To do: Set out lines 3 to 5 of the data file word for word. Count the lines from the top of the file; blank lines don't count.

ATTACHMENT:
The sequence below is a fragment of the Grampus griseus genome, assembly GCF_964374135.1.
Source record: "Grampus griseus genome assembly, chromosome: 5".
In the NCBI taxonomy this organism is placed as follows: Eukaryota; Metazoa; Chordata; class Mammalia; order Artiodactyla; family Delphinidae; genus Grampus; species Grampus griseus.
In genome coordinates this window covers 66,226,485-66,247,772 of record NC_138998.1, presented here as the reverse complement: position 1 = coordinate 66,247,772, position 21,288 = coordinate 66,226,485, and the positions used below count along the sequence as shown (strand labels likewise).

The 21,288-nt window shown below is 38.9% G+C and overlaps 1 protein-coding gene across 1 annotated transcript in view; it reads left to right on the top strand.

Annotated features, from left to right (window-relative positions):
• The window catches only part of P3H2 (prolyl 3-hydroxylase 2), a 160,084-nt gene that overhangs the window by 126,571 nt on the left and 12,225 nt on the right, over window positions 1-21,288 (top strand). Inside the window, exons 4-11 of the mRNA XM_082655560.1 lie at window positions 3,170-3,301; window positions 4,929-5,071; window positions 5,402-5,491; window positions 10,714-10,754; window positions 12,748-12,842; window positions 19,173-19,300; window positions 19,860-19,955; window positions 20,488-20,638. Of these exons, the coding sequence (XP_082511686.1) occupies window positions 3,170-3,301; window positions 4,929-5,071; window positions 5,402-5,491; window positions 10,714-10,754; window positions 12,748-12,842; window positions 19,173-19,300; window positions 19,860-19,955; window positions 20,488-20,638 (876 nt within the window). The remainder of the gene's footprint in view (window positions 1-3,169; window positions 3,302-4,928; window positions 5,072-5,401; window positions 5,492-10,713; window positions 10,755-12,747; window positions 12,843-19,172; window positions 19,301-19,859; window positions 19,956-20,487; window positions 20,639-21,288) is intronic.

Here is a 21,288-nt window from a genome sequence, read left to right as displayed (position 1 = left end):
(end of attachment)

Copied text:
In the NCBI taxonomy this organism is placed as follows: Eukaryota; Metazoa; Chordata; class Mammalia; order Artiodactyla; family Delphinidae; genus Grampus; species Grampus griseus.
In genome coordinates this window covers 66,226,485-66,247,772 of record NC_138998.1, presented here as the reverse complement: position 1 = coordinate 66,247,772, position 21,288 = coordinate 66,226,485, and the positions used below count along the sequence as shown (strand labels likewise).

The 21,288-nt window shown below is 38.9% G+C and overlaps 1 protein-coding gene across 1 annotated transcript in view; it reads left to right on the top strand.